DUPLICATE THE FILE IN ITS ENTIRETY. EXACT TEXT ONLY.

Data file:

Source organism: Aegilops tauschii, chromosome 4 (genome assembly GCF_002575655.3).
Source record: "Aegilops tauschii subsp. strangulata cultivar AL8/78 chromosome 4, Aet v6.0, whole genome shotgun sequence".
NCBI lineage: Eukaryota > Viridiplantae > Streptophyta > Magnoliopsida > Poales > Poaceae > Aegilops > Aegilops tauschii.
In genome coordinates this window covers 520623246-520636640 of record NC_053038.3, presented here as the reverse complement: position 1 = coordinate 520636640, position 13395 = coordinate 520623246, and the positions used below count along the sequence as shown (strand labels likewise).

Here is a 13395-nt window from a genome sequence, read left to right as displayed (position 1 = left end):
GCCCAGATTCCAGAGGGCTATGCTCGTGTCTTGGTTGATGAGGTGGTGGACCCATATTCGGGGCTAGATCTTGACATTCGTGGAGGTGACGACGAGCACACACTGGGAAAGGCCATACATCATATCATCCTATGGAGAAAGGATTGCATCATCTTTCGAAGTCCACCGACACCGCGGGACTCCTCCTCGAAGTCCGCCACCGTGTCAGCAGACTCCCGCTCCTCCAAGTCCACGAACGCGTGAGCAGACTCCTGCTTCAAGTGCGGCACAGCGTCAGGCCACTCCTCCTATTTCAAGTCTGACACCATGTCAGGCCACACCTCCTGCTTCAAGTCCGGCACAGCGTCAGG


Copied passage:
Source organism: Aegilops tauschii, chromosome 4 (genome assembly GCF_002575655.3).
Source record: "Aegilops tauschii subsp. strangulata cultivar AL8/78 chromosome 4, Aet v6.0, whole genome shotgun sequence".
NCBI lineage: Eukaryota > Viridiplantae > Streptophyta > Magnoliopsida > Poales > Poaceae > Aegilops > Aegilops tauschii.
In genome coordinates this window covers 520623246-520636640 of record NC_053038.3, presented here as the reverse complement: position 1 = coordinate 520636640, position 13395 = coordinate 520623246, and the positions used below count along the sequence as shown (strand labels likewise).

Here is a 13395-nt window from a genome sequence, read left to right as displayed (position 1 = left end):
GCCCAGATTCCAGAGGGCTATGCTCGTGTCTTGGTTGATGAGGTGGTGGACCCATATTCGGGGCTAGATCTTGACATTCGTGGAGGTGACGACGAGCACACACTGGGAAAGGCCATACATCATATCATCCTATGGAGAAAGGATTGCATCATCTTTCGAAGTCCACCGACACCGCGGGACTCCTCCTCGAAGTCCGCCACCGTGTCAGCAGACTCCCGCTCCTCCAAGTCCACGAACGCGTGAGCAGACTCCTGCTTCAAGTGCGGCACAGCGTCAGGCCACTCCTCCTATTTCAAGTCTGACACCATGTCAGGCCACACCTCCTGCTTCAAGTCCGGCACAGCGTCAGG